The ramifications of trends toward fewer household members in smaller homes, with a likely decrease (or at least no increase) in numbers of home buyers, brings one to some potential conclusions that force a rethinking of the future of real estate. Rentals are almost certain to grow in demand with another trend that is developing now. The end of the low and no money down loan package appears to be at hand. Movement is underway to limit mortgages underwritten to governmental specifications (Fannie and Freddie as popularly known) to buyers that have at least a 20% down payment. This matters because Dr. Nelson’s studies show that over 65% of homeowners that purchased in the last 15 years put less than 20% down when they purchased. Allowing for some that could have put more down but chose not to, if 60% (or lets get really conservative and say 50%) of new homeowners are not able to buy a home due to tighter financing restrictions, does that keep a damper on our much desired housing recovery? How will we be able to deal with the excess inventory of homes for sale if fewer people will qualify to buy them in the future? This raises the ugly image of homes sitting vacant and unattended, falling prey to all manner of invasive pests and the lower end of humanity that would plunder those homes for salvageable materials, or just move in as squatters. If you are homeless and destitute, do you think about the morality of breaking into an abandoned home to squat there under shelter while you can get away with it? Are your ethics in question or is your survival instinct in charge?

There is  a school of thought that lenders are purposely moving very slowly to deal with their large numbers of past due mortgages, fearful of taking on more problems than they can deal with at one time, and delaying and spreading out the financial losses they will suffer when they get back vacant and abandoned homes that need work prior to resale. Resell to whom, exactly? Who is going to buy those homes? On the other hand. do lenders, also known as banks, make enough profit to be making loans to stable adults that might not repay those loans?  A business headline this week proclaimed how bank reported profits were soaring. Can we trust them to do what is right for the greater good or will they focus on increasing their shareholder’s returns?

Back on track, have we seen the worst of it? How do you perceive where we are now; have you seen the bottom yet? I don’t know how to call a bottom to the downward pressure on values and prices of homes without solid information on the “shadow inventory” of future foreclosures and homes that will someday be owned by mortgage lenders. In supply and demand law (pretty much something you can count on in perpetuity), an oversupply puts a lid on prices or drives them lower. Lack of supply allows prices to rise and move out of reach for many. Where is the information that we are actually reducing inventory of homes for sale, other than seasonal fluctuations, that would lead one to say we have already bottomed out and are on our way back up? Things have improved, to be sure, since the absolute worst of it, say the fall of 2008 just to pick a time frame. We are seeing more sales and activity now than we saw then.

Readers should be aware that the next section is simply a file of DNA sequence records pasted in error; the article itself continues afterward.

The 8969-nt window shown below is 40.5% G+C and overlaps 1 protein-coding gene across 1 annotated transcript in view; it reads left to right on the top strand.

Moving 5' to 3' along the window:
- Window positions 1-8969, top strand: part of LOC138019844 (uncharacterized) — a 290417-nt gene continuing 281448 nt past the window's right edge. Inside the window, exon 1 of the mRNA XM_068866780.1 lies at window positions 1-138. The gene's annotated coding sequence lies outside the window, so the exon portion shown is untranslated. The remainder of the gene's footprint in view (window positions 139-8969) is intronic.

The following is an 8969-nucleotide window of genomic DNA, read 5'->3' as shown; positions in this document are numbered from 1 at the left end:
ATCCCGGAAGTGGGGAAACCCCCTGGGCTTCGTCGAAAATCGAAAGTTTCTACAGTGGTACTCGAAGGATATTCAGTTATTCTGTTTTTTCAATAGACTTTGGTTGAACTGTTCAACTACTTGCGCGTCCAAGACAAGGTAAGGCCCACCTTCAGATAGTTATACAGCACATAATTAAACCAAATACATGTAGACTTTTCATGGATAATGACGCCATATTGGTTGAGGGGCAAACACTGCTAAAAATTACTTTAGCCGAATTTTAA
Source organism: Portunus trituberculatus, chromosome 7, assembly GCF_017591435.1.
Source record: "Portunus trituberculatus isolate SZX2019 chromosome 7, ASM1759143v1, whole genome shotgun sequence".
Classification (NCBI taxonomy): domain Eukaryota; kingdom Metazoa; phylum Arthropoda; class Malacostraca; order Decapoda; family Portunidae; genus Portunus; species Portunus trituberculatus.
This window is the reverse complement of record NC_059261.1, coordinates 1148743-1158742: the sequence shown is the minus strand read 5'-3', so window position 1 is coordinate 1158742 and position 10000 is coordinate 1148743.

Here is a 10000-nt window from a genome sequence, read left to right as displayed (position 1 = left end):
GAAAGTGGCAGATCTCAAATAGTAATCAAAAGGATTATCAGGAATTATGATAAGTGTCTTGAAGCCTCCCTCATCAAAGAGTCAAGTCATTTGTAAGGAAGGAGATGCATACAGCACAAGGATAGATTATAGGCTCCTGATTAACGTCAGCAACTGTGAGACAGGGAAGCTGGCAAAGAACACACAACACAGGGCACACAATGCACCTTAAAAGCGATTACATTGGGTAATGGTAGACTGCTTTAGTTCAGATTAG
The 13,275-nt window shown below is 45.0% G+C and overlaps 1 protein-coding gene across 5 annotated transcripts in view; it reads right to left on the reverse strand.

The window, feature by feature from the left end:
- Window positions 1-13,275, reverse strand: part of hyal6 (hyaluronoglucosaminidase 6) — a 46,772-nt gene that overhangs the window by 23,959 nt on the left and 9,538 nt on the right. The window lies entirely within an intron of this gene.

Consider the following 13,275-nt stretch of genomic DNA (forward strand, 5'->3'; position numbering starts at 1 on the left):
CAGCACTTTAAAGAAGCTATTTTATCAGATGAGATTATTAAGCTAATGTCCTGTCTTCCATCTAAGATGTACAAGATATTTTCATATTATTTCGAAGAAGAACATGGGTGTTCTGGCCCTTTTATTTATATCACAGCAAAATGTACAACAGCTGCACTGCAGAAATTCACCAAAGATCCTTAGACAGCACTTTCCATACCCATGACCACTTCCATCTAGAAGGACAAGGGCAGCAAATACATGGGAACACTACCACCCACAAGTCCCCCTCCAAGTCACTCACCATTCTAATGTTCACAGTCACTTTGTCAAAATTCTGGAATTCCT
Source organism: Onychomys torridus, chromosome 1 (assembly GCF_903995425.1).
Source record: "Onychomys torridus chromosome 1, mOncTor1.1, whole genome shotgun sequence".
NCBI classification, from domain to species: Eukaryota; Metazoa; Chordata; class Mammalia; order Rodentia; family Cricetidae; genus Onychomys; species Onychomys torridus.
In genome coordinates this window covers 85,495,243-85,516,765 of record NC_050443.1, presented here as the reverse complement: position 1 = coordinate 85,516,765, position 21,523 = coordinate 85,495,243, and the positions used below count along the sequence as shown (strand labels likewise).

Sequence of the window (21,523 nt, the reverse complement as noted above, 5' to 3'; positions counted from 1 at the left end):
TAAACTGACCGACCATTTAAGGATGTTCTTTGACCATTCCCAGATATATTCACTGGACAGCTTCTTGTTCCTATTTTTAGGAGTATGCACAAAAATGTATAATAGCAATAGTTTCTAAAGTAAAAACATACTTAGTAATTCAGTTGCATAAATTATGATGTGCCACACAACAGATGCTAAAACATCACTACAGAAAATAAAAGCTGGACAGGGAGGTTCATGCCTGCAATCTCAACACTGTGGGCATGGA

But what to make of it all? The most sobering things in my view are the longer term trends that indicate less demand for homes by buyers, smaller households needing smaller homes, and the tight mortgage lending standards that will shrink the home buying ranks substantially. The aging of the population also comes into play when you study trends. Nationally and historically, home buying decreases substantially as people reach retirement age (the range of 62 to 70). That might be obvious to you, I don’t know. The net is there are more hopeful sellers than hopeful buyers once they reach that age range. Older folks  (I will be joining that demographic soon enough!) are likely to move into smaller homes and dispose of vacation and second homes as they consolidate their assets and lose their physical energy for water skiing or taking the Snowbird flight to Florida. Maybe they are more likely to sell the home up North and MOVE to Florida. Who is going to buy that home up North? Haven’t the big cities in the Northeast been losing population? There might be a trend there to investigate!

Enough already! Even if I could believe all this stuff, it might happen so far into the future that it won’t affect me or my family or my friends or my career or my house or my future retirement or my big screen TV or my golf vacations, or will it? I submit that the changes these trends will force are already beginning to show. There is more! Do you want more? Let me know if you do.

 

I had promised the Doctor’s qualifications and props so here they are… I sincerely hope I did him justice in my reporting on his findings and his presentation. You are welcome to look into his numerous publications. He was kind enough to grant permission of my use of his material with attribution.

Arthur C. (Christian "Chris") Nelson, Ph.D, FAICP
Presidential Professor of City & Metropolitan Planning
Director, Metropolitan Research Center
College of Architecture + Planning
Adjunct Professor of Finance
David Eccles School of Business
UNIVERSITY OF UTAH
375 S 1530 E RM 235 AAC
Salt Lake City, Utah  84112
e   acnelson@utah.edu